“We’re immediately changing procedures so that conference leadership responsible for football and responsible for officiating, while they’ll continue to play their important oversight role in those functions, they will have no involvement in the realtime decision making behind replay review. Those decisions will be solely in the purview of our replay officials at the stadium, in the command center, and on the field.”

That should have always been the case. The damage done to the league’s credibility will be hard to undo with a reactive ruling, but it’s the only move the Pac-12 could make other than the outright firing of Dixon. (Scott is adhering to the stance that the officials incorrectly interpreted Dixon’s opinion as a directive, believable or not.) For a conference that has long been ridiculed for officiating errors, this further erodes faith in those charged with enforcing fair play.

That lack of faith extends to basketball recruiting, now more than ever. Other conferences were long believed to be home to more hoops renegades than the Pac-12, but the league may have closed that gap.

Not that Scott was willing to acknowledge that Thursday.

“I’ve got no reason to believe that there’s a systemic problem,” he said. “Allegations have been made about a lot of schools nationally. We are eager to see what comes out of the trial, what comes out of NCAA investigation, as are our schools.”

Careful what you’re eager for, Larry.

Scott, like every other commissioner, had no interest in attending the trial in New York and hearing firsthand what’s happening in college basketball. Nobody in authority positions wants to know. They just want to cash the massive conference revenue checks and then feign surprise and disappointment when the corrupt enterprise is blown up.

Same with the millionaire coaches. This wasn’t exactly a group ready to stand tall in the face of scandal Thursday.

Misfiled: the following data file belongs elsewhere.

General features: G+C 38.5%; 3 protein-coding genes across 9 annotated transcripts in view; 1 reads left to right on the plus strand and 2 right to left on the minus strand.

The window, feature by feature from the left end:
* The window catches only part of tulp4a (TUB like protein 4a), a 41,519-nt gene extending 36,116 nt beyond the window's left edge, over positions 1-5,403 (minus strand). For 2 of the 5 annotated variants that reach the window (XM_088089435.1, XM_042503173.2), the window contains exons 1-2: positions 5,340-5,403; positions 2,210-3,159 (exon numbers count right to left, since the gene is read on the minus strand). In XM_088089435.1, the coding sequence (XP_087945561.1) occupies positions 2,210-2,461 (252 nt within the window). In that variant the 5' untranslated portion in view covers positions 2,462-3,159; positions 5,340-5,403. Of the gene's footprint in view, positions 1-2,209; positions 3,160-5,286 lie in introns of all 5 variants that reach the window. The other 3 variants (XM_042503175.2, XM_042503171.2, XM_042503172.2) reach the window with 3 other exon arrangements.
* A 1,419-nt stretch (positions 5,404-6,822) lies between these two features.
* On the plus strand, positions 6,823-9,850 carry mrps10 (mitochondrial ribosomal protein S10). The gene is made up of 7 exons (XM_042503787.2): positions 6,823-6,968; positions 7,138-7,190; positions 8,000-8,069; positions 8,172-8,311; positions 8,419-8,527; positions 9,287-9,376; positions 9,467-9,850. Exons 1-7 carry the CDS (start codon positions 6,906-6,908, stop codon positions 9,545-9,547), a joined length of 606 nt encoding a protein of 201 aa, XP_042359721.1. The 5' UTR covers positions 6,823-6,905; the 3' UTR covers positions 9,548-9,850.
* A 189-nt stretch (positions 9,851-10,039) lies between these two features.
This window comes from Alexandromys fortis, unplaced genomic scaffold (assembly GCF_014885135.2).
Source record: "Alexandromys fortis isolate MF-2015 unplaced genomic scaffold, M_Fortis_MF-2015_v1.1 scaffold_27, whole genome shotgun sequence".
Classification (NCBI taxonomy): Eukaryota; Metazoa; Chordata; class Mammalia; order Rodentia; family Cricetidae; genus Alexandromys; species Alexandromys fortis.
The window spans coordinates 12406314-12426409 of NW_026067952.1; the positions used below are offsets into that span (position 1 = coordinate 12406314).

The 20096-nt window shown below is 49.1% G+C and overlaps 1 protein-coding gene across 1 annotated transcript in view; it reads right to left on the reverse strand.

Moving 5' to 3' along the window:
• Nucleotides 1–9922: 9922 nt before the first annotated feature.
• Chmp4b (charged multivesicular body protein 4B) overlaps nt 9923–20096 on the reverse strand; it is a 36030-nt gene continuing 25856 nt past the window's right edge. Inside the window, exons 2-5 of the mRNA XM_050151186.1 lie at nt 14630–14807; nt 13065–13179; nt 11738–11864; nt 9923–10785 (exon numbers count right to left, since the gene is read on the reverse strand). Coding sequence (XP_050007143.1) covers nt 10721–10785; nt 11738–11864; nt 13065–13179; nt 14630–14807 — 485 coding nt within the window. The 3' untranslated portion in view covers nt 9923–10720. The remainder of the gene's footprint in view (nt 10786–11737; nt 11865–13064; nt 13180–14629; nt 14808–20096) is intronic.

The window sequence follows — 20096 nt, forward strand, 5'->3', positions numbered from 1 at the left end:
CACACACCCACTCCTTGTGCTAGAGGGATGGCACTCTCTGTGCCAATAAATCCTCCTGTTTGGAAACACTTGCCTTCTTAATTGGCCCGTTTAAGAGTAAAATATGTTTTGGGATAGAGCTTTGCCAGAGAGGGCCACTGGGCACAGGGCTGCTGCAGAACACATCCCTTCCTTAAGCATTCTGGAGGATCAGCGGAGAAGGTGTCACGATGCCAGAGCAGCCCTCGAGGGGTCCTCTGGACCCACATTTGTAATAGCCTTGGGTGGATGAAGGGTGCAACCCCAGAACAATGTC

Response to questions ranged from stubborn silence (Arizona) to bland expressions of confidence (Oregon) to some saltiness (Utah). This was the first part of my exchange with Utes coach Larry Krystkowiak on Thursday:

Me: There was testimony in the federal investigation about an associate of Kyle Kuzma being paid by a financial adviser. What have you been able to learn about that about what may have happened, and what’s the school doing to investigate?

Krystkowiak: I’m not going to talk at all about Kyle Kuzma. That’s a silly question. I wish I could help you, but today’s not the day to talk about that. I can’t comment much on anything I don’t know, and I’m 100 percent clueless about anything that’s going on and leave it at that.

Me: All due respect, I don’t think it’s a silly question. Half of the schools in the league have been implicated.

Krystkowiak: With all due respect, you don’t think it’s a silly question?

Me: No.

Krystkowiak: OK.

Me: Half the schools in the league have been implicated in one form or fashion in this investigation. Is there a problem in the league or any concern about the league from a compliance standpoint?

Krystkowiak: I’m not going to comment. You kind of know where I stand. We’re focused on our team. We’re not a part of any federal investigation, and I haven’t been informed of it. I think there’s different investigations and people in different positions. This is not – I don’t believe Kyle Kuzma is in the same category as some of those in the federal investigation, so we’ll leave it at that.

In response to a different reporter’s question later, Krystkowiak underscored the commonplace nature of the corruption that has gripped college basketball. For all the sport’s apologists and cheerleaders who desperately want to believe that these are unsubstantiated allegations from sketchy characters, inaccurately smearing the game, hey, plenty of coaches will tell you this is how the system worked for a long time.

“I don’t think it’s any big secret,” Krystkowiak said. “It’s not blowing anybody away. It’s public for the first time. I think there’s a lot of understanding of things that have been happening for a long time.”

People like Brian Bowen Sr. and Christian Dawkins and T.J. Gassnola may be con artists — but that doesn’t mean they’re lying about their roles in getting college basketball players paid. What they’re saying under oath, or on wiretap, carries more weight than the no-comments or vague denials heard here at Pac-12 media day.

The weight of those words in Manhattan, plus the anvil that is the fresh officiating scandal, plus the lack of performance on the football field and basketball court, might be enough to sink Pac-12 commissioner Larry Scott. No matter how upbeat he tried to sound Thursday.